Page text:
The Most Important Public Health Advance of the Year: A $15 Minimum Wage

Years ago, I started my career interested in how we could decrease poverty in our country. I wrote an esoteric doctoral dissertation on a seemingly impossible idea of subsidizing wages for low-income workers (to my surprise, others made this idea work in the form of our nation's incredibly important Earned Income Tax Credit Program).

Over time, I drifted to spending more and more time trying to figure out how to improve the health of low-income New Yorkers and the most vulnerable among our neighbors. What I have learned over the years is that poverty and health challenges are intrinsically intertwined: each causes the other.

So, there are few days better than today for me! We New Yorkers are making an enormous stride to address the low wage crisis in our State by mandating a $15 minimum wage for fast food workers. This policy, of course, addresses the poverty challenge. But I would argue that it is also the most important public health advance of the year.

A firm body of research has established family income as one of the strongest and most far-reaching determinants of health and life expectancy. For instance, we know that the poorest Americans live an average of 4-5 years less than those earning the average wage.

This is not insignificant! The 180,000 fast-food workers in New York who get raises to $15 per hour--a 70% increase in income that places them right at the average per capita income for New York State--have just earned the possibility of living five extra years of life.

No matter how much more money we spend on our health care system, it would not come close to producing such substantial gains in life expectancy. New Yorkers--and really all Americans!--seem to have blind faith in the power of medical care, but income is a much more important driver of health.

This takes me to a recent grievance I have about how we prioritize health resources in our State. Just recently, New York State officials were able to quickly (and magically) come up with $1 billion to support private hospitals participating in the State's Medicaid Waiver program.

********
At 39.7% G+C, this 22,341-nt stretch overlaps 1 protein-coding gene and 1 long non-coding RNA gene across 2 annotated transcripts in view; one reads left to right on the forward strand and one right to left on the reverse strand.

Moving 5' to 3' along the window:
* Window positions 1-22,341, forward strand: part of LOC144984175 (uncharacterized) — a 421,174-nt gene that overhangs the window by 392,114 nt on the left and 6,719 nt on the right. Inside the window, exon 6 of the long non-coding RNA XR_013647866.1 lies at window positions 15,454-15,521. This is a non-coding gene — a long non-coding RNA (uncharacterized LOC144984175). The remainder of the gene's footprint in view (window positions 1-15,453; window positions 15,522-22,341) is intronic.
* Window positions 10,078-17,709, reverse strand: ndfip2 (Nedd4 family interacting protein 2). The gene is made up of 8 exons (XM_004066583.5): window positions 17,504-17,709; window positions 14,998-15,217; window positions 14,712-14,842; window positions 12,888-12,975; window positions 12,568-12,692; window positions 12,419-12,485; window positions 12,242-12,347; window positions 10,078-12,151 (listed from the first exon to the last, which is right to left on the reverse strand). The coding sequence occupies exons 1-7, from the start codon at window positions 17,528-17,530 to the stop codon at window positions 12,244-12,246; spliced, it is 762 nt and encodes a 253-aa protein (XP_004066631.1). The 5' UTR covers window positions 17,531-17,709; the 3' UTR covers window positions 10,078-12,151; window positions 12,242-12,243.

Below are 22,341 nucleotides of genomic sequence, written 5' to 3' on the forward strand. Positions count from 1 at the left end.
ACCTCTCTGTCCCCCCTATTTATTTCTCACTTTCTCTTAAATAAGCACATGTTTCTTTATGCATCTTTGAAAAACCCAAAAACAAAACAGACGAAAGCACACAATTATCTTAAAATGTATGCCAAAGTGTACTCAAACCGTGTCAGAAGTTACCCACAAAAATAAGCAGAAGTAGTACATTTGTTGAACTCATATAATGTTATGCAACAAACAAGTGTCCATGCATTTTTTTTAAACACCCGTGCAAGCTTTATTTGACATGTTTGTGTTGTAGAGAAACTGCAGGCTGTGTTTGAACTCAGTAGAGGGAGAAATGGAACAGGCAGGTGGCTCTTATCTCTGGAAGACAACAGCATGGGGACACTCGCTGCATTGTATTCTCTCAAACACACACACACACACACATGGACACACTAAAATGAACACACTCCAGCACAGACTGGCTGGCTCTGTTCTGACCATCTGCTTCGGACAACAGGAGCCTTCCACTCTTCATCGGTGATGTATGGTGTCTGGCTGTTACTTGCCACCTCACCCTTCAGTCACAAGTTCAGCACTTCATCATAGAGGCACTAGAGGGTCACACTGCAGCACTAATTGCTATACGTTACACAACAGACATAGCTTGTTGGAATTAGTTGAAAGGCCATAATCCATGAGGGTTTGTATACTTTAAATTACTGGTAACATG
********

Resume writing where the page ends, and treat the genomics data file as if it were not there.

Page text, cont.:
While I am intrigued by magic and pleased that our hospitals will not be hurt by a shortfall of resources, I found it somewhat troubling when rumors started emerging that our State government may need to cut $10 million in support for population health improvement projects--long promised--to community-based organizations across the State. What concerns me is that we somehow found a billion dollars to make up for a shortfall in expectations about resources for medical care, but I am not confident it will happen for prevention initiatives.

I open my newsfeeds every day waiting for a magical fix to emerge again so that we can get the dollars needed for investments that really would improve the health of New Yorkers. The magic has not happened yet, even though the prevention investments probably would outperform further investments in medical care on the margin.

Our health care system matters; of course we want it to be as robust and as functional as it can be. But the focus of our investments and the energy we spend identifying funds for more health care compared to more prevention are out of balance.

Today was an important step in the right direction for improving New Yorkers' health by making a policy change--one that might not seem like a health policy, but in fact is. I hope we can find more and more ways to make pro-health investments improving the odds that all New Yorkers live long and healthy lives.